The Truth About Land Trusts

23 Replies to “The Truth About Land Trusts

  1. Thank you gys so much for this video.i rely on u gyz for information i need on this real estate journey.

  2. I spoke with someone on your team last week. They told me I would get an email to access the list of properties but I never received the email

  3. What about the Series LLC discussed in your podcast with Scott Smith? Have you found that to be a valid structure? Or is plain old LLC still the best way to go?

  4. I do appreciate the service you both are providing. I have a consultation set up in a week or so, with you guys, wish me luck 🙂

  5. Your wife is wrong on a big part of her information, I think you guys should research this topic a little further and produce a follow up video.

  6. There are a lot of false information in this video about land trust. 1.) you never put mutiple property in a land trust, because one property got a lawsuit, all property goes down with it. 2.) there are no annual fee for land trust 3.) personal liens/judgement against the beneficiary do not get attach to the land trust 4.) attorneys don’t learn about land trust in school, so the attorney you talk to probably cannot tell you more than some basics about land trust. 5.) yes poeople can file a lawsuit against the trust, but it will be A LOT harder to sue the trust because beneficiary of the trust is not a public record.

  7. Natali asks the quesiton "I don't know why someone would pay for both an LLC and Trust?" I asked my team of experts and it would be appropriate in my circumstance. It reiterates what Blaise said (with a little extra detail): I bought the rental unit under my own name. In order to avoid the "Due on Sale Clause" (which my team has seen in the past, though rarely), placing it in a trust will mitigate that. This goes back to the Garn-St. Germain Depository Institutions Regulation Act which states:

    "a lender may not exercise its option pursuant to a due-on-sale clause upon… a transfer into an inter vivos trust in which the borrower is and remains a beneficiary and which does not relate to a transfer of rights of occupancy in the property".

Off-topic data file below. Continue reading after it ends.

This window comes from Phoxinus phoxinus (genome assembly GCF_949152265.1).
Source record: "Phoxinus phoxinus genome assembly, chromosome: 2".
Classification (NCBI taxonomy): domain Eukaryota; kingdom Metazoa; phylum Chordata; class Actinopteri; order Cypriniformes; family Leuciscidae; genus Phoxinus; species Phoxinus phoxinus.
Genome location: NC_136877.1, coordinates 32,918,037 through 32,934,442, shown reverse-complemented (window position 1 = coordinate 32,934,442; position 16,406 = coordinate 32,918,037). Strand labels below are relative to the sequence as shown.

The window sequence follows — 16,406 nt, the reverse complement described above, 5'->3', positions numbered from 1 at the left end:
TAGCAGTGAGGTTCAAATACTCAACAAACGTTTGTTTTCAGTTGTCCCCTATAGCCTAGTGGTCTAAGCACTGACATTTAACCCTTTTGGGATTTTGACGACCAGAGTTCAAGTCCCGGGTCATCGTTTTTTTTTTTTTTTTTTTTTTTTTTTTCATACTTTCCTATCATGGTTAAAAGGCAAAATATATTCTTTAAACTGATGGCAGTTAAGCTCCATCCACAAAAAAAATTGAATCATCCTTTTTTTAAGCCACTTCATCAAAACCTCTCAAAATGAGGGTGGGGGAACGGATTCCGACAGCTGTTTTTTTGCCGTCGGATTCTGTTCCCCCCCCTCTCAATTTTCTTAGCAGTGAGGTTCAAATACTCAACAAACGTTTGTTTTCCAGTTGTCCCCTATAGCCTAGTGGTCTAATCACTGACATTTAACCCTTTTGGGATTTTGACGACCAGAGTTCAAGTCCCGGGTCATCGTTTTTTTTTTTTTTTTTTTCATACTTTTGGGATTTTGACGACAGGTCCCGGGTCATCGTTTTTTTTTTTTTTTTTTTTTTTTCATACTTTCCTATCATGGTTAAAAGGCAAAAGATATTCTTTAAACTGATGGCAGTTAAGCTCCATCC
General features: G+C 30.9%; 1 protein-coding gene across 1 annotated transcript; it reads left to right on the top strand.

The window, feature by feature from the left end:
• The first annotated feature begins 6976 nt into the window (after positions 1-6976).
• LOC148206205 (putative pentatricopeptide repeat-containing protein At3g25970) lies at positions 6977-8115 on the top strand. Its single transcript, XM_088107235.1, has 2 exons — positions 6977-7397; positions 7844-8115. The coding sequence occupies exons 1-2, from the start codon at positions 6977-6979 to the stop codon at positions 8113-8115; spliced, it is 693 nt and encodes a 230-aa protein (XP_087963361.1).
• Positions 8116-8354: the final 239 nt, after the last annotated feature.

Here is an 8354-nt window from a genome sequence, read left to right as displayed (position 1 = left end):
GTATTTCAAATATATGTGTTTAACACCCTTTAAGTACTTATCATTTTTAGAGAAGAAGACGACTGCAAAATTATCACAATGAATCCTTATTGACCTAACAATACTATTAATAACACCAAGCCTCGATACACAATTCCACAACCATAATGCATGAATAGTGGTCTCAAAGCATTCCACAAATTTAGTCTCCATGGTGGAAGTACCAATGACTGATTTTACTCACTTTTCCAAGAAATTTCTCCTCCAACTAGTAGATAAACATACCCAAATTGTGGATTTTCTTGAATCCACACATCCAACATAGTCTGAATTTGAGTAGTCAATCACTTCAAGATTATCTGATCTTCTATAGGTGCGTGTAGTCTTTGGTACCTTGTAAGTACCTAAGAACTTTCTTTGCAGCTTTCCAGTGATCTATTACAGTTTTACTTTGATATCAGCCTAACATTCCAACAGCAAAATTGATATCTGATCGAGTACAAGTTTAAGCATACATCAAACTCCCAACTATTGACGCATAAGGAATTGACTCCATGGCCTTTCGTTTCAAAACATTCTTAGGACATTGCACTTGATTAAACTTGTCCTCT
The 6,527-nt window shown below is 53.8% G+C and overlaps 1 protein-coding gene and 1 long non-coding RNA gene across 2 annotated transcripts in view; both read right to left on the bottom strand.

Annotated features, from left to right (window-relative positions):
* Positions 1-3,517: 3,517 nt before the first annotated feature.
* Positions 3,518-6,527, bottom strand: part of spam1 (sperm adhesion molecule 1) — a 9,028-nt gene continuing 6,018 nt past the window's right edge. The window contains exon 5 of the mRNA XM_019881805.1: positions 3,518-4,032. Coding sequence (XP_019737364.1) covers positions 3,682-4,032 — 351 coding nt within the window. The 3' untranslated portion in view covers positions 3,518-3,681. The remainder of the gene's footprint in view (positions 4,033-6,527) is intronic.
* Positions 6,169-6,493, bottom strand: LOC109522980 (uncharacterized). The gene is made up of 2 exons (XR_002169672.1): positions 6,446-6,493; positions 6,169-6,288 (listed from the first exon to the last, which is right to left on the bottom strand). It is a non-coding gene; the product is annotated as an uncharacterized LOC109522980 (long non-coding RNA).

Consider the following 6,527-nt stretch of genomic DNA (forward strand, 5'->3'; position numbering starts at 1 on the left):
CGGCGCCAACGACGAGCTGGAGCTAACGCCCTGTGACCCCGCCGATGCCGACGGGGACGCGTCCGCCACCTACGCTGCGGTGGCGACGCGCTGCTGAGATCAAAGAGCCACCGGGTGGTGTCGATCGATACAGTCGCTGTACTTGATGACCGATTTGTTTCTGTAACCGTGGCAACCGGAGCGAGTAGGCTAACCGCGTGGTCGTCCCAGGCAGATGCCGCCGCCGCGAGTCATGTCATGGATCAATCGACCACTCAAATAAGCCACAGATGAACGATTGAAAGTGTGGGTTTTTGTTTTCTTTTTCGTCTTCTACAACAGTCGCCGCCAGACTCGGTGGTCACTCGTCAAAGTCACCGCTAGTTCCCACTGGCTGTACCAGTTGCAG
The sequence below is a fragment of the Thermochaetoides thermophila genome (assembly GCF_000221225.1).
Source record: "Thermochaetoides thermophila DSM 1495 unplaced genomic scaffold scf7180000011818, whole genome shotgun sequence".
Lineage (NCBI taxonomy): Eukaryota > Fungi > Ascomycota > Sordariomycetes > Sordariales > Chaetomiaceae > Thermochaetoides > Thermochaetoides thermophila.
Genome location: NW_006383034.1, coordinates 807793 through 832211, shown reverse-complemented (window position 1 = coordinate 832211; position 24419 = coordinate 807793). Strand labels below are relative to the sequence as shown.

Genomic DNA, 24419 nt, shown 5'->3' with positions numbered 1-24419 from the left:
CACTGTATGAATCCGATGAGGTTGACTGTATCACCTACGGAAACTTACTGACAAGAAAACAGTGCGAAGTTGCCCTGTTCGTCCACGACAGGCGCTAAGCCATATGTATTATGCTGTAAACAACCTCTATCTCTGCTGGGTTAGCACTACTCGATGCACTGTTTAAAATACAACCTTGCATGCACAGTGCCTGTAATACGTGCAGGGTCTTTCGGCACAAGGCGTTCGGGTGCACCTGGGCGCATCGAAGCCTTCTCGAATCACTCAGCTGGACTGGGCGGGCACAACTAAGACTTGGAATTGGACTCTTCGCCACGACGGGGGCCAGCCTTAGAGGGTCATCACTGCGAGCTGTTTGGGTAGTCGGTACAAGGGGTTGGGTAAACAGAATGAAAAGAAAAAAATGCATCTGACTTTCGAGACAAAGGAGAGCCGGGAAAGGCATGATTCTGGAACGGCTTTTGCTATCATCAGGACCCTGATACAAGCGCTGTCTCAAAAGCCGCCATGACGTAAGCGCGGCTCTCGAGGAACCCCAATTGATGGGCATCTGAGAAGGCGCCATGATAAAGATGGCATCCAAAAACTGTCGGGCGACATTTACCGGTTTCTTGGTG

To add the legal protection, I would add the LLC as the beneficiary.

    Clayton, Natali, does your research say something to the contrary?

  8. Hey Clayton: If one buys or sells a property under the name of the LT, it is highly likely that the closing agent will mail you an overpay refund made payable to the LT. At that point, how would one intend to deposit that check that is made out to the name of the LT? Do you open a bank account for the LT?

  9. Don't listen to this chic she's dumber than a box of rocks she don't make a lick of sense and she will always be a property manager. This video is like drive your car without a seat belt because they don't really protect you until you have an accident and die!

  10. You don’t know enough about this instrument, and misleading your audience. The beneficiary of the trust can be another trust – good luck finding the real owners. Trustee signes the lease, owners don’t have to be on the lease. By the way, Trustee is not liable either, so tenants won’t be able to sue the trustee for something that owners should be liable for. Also, trust declaration trumps statutory laws – judges will need to see what is in it before adjudicating the suit. Statutory laws are public, trust is usually private. The trust declaration is a law itself. Most likely judges won’t even be able to touch it, unless it is poorly written. Don’t trust any attorney to write it for you, because they will handle a full jurisdiction to the courts. Always put in that this trust is governed by private laws, and not public, so when you write a lease, you don’t have to comply with any local or state requirements – your lease is between a private trust and a private man or woman, and also governed by private laws. Get the government out of your private affairs. You don’t need to record the transfer either; rather seek a declaratory judgement from the court to claim the property rights to the trust.
    Good luck!

  11. "I guess you never heard of resignation of Trustee"…If you operate in private capacity…or Sovereign…then you cannot be held liable when you have Allodial Title…

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